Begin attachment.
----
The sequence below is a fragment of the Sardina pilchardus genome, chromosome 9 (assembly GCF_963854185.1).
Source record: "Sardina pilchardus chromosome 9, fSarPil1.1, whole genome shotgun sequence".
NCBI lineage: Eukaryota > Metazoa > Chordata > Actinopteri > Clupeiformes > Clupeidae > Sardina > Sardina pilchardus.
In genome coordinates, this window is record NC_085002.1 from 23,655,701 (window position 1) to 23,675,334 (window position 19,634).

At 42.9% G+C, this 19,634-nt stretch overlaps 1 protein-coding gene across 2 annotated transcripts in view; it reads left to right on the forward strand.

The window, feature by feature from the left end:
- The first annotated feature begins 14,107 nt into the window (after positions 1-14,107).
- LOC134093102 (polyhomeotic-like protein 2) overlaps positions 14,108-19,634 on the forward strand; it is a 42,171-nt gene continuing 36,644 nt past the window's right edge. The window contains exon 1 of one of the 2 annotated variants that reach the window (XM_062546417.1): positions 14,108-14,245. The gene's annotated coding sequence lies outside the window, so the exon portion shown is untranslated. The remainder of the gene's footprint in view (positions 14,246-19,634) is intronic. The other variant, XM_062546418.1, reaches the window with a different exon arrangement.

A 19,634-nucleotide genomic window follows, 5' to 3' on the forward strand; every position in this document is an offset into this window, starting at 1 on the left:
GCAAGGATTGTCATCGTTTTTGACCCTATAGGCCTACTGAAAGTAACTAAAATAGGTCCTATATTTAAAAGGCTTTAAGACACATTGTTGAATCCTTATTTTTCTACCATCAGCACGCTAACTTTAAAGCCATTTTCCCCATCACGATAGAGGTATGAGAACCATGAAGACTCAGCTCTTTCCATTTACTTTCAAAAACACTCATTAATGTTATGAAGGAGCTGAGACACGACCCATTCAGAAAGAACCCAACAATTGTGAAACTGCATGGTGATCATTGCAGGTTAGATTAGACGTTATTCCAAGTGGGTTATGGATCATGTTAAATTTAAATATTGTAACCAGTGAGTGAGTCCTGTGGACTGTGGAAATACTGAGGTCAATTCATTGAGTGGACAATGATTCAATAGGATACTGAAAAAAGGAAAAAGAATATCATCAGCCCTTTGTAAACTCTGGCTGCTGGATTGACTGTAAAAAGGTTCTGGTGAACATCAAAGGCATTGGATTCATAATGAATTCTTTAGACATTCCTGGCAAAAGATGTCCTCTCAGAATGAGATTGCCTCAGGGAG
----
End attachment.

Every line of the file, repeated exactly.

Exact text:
The sequence below is a fragment of the Sardina pilchardus genome, chromosome 9 (assembly GCF_963854185.1).
Source record: "Sardina pilchardus chromosome 9, fSarPil1.1, whole genome shotgun sequence".
NCBI lineage: Eukaryota > Metazoa > Chordata > Actinopteri > Clupeiformes > Clupeidae > Sardina > Sardina pilchardus.
In genome coordinates, this window is record NC_085002.1 from 23,655,701 (window position 1) to 23,675,334 (window position 19,634).

At 42.9% G+C, this 19,634-nt stretch overlaps 1 protein-coding gene across 2 annotated transcripts in view; it reads left to right on the forward strand.

The window, feature by feature from the left end:
- The first annotated feature begins 14,107 nt into the window (after positions 1-14,107).
- LOC134093102 (polyhomeotic-like protein 2) overlaps positions 14,108-19,634 on the forward strand; it is a 42,171-nt gene continuing 36,644 nt past the window's right edge. The window contains exon 1 of one of the 2 annotated variants that reach the window (XM_062546417.1): positions 14,108-14,245. The gene's annotated coding sequence lies outside the window, so the exon portion shown is untranslated. The remainder of the gene's footprint in view (positions 14,246-19,634) is intronic. The other variant, XM_062546418.1, reaches the window with a different exon arrangement.

A 19,634-nucleotide genomic window follows, 5' to 3' on the forward strand; every position in this document is an offset into this window, starting at 1 on the left:
GCAAGGATTGTCATCGTTTTTGACCCTATAGGCCTACTGAAAGTAACTAAAATAGGTCCTATATTTAAAAGGCTTTAAGACACATTGTTGAATCCTTATTTTTCTACCATCAGCACGCTAACTTTAAAGCCATTTTCCCCATCACGATAGAGGTATGAGAACCATGAAGACTCAGCTCTTTCCATTTACTTTCAAAAACACTCATTAATGTTATGAAGGAGCTGAGACACGACCCATTCAGAAAGAACCCAACAATTGTGAAACTGCATGGTGATCATTGCAGGTTAGATTAGACGTTATTCCAAGTGGGTTATGGATCATGTTAAATTTAAATATTGTAACCAGTGAGTGAGTCCTGTGGACTGTGGAAATACTGAGGTCAATTCATTGAGTGGACAATGATTCAATAGGATACTGAAAAAAGGAAAAAGAATATCATCAGCCCTTTGTAAACTCTGGCTGCTGGATTGACTGTAAAAAGGTTCTGGTGAACATCAAAGGCATTGGATTCATAATGAATTCTTTAGACATTCCTGGCAAAAGATGTCCTCTCAGAATGAGATTGCCTCAGGGAG